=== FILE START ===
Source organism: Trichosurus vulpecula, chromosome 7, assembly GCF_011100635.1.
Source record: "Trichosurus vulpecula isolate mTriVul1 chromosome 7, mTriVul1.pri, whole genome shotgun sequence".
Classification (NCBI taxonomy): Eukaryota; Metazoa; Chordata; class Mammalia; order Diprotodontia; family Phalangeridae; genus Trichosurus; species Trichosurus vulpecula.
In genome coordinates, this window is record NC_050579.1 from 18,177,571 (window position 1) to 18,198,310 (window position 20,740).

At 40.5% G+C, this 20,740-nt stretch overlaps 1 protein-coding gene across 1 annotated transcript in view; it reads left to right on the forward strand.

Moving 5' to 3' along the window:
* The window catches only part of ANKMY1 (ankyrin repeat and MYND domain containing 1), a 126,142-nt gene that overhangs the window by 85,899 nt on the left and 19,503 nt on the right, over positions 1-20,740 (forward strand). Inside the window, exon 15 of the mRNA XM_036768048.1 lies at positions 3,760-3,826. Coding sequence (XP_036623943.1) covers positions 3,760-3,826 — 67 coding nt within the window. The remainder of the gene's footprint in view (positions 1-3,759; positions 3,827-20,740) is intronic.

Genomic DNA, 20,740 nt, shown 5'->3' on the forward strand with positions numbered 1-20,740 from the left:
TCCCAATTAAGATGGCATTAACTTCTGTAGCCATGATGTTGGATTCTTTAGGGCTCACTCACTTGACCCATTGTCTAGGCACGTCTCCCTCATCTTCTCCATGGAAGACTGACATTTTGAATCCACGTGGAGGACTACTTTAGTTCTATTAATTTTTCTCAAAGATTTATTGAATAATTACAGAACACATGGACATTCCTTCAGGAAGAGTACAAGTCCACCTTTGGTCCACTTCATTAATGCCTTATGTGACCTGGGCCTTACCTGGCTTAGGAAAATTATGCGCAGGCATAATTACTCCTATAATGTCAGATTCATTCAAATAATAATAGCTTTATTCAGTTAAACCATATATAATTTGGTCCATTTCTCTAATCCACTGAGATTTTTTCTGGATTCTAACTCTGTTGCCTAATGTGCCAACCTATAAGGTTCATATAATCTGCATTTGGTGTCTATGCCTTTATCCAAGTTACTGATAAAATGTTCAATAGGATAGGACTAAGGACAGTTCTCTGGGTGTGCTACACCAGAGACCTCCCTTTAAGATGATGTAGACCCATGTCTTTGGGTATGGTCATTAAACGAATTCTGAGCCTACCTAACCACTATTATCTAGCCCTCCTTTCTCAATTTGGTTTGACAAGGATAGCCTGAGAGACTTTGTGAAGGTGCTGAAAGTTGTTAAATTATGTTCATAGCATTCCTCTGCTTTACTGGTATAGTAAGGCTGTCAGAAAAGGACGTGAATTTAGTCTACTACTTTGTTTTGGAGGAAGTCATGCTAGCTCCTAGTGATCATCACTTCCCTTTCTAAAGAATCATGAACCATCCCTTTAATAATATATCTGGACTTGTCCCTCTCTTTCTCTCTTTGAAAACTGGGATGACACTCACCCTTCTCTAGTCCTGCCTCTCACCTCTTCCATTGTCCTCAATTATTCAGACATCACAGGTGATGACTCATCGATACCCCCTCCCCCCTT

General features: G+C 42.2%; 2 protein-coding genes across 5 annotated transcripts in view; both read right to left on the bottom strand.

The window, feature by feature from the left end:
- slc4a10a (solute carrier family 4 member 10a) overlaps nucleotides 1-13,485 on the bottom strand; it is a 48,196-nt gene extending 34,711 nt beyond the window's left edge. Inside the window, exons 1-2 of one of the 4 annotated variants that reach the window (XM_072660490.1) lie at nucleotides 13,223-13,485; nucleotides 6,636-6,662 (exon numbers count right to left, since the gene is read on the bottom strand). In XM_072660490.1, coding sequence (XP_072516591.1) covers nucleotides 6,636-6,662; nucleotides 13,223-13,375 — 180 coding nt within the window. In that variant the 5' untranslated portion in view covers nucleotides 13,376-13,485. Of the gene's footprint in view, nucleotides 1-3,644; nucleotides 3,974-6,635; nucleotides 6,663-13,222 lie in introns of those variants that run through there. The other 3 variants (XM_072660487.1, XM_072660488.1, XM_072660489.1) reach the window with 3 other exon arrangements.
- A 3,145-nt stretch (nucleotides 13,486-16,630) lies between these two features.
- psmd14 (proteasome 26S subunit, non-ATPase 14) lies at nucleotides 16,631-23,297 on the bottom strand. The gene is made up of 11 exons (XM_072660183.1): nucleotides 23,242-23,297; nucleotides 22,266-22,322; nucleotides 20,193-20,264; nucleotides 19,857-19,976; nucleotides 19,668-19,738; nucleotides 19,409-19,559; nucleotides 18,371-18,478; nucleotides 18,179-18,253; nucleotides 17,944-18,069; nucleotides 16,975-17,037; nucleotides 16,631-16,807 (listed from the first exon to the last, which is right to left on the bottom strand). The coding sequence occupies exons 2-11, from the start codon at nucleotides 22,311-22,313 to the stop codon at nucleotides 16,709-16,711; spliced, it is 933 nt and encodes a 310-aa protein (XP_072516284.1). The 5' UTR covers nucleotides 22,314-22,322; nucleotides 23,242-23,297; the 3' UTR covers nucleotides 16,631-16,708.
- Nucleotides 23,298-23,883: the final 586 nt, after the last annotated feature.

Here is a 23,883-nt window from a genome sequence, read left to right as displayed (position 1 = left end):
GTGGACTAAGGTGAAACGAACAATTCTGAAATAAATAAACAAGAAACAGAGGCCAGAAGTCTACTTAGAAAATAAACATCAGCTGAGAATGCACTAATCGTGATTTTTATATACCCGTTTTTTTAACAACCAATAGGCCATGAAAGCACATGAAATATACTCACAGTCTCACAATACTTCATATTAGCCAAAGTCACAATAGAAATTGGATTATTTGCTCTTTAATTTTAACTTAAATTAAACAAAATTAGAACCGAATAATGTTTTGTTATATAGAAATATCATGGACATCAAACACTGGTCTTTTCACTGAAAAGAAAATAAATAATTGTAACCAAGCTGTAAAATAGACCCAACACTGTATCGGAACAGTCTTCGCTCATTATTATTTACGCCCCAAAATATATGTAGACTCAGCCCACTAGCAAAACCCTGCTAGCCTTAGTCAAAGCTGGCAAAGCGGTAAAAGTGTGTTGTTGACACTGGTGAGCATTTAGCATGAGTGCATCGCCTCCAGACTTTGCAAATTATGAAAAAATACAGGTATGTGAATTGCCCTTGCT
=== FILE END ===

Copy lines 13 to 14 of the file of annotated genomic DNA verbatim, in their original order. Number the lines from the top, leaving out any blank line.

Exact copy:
- A 3,145-nt stretch (nucleotides 13,486-16,630) lies between these two features.
- psmd14 (proteasome 26S subunit, non-ATPase 14) lies at nucleotides 16,631-23,297 on the bottom strand. The gene is made up of 11 exons (XM_072660183.1): nucleotides 23,242-23,297; nucleotides 22,266-22,322; nucleotides 20,193-20,264; nucleotides 19,857-19,976; nucleotides 19,668-19,738; nucleotides 19,409-19,559; nucleotides 18,371-18,478; nucleotides 18,179-18,253; nucleotides 17,944-18,069; nucleotides 16,975-17,037; nucleotides 16,631-16,807 (listed from the first exon to the last, which is right to left on the bottom strand). The coding sequence occupies exons 2-11, from the start codon at nucleotides 22,311-22,313 to the stop codon at nucleotides 16,709-16,711; spliced, it is 933 nt and encodes a 310-aa protein (XP_072516284.1). The 5' UTR covers nucleotides 22,314-22,322; nucleotides 23,242-23,297; the 3' UTR covers nucleotides 16,631-16,708.